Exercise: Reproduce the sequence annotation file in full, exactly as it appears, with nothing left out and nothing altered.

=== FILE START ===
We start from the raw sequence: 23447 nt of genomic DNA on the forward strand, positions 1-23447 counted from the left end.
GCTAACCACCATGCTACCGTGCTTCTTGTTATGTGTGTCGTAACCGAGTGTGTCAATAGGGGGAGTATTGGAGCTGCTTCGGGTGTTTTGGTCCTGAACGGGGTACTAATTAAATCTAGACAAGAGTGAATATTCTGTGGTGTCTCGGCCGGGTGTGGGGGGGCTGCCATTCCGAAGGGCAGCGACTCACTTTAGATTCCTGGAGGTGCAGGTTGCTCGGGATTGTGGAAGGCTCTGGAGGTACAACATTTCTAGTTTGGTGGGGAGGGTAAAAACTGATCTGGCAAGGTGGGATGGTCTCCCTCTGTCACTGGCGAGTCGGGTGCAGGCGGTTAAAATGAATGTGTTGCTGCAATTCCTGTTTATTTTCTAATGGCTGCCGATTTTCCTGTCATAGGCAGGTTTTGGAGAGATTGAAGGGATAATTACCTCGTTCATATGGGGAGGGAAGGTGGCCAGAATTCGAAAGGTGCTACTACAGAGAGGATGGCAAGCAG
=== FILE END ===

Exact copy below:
We start from the raw sequence: 23447 nt of genomic DNA on the forward strand, positions 1-23447 counted from the left end.
GCTAACCACCATGCTACCGTGCTTCTTGTTATGTGTGTCGTAACCGAGTGTGTCAATAGGGGGAGTATTGGAGCTGCTTCGGGTGTTTTGGTCCTGAACGGGGTACTAATTAAATCTAGACAAGAGTGAATATTCTGTGGTGTCTCGGCCGGGTGTGGGGGGGCTGCCATTCCGAAGGGCAGCGACTCACTTTAGATTCCTGGAGGTGCAGGTTGCTCGGGATTGTGGAAGGCTCTGGAGGTACAACATTTCTAGTTTGGTGGGGAGGGTAAAAACTGATCTGGCAAGGTGGGATGGTCTCCCTCTGTCACTGGCGAGTCGGGTGCAGGCGGTTAAAATGAATGTGTTGCTGCAATTCCTGTTTATTTTCTAATGGCTGCCGATTTTCCTGTCATAGGCAGGTTTTGGAGAGATTGAAGGGATAATTACCTCGTTCATATGGGGAGGGAAGGTGGCCAGAATTCGAAAGGTGCTACTACAGAGAGGATGGCAAGCAG